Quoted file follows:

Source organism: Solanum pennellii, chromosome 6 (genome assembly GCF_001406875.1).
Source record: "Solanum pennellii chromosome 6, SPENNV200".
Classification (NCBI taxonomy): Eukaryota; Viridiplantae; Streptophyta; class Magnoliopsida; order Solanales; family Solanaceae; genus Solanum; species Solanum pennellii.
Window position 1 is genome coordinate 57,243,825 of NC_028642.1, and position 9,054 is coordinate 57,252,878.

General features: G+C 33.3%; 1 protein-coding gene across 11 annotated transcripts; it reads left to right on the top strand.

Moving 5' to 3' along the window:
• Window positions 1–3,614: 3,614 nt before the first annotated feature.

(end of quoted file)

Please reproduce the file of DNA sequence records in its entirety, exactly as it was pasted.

Source organism: Solanum pennellii, chromosome 6 (genome assembly GCF_001406875.1).
Source record: "Solanum pennellii chromosome 6, SPENNV200".
Classification (NCBI taxonomy): Eukaryota; Viridiplantae; Streptophyta; class Magnoliopsida; order Solanales; family Solanaceae; genus Solanum; species Solanum pennellii.
Window position 1 is genome coordinate 57,243,825 of NC_028642.1, and position 9,054 is coordinate 57,252,878.

General features: G+C 33.3%; 1 protein-coding gene across 11 annotated transcripts; it reads left to right on the top strand.

Moving 5' to 3' along the window:
• Window positions 1–3,614: 3,614 nt before the first annotated feature.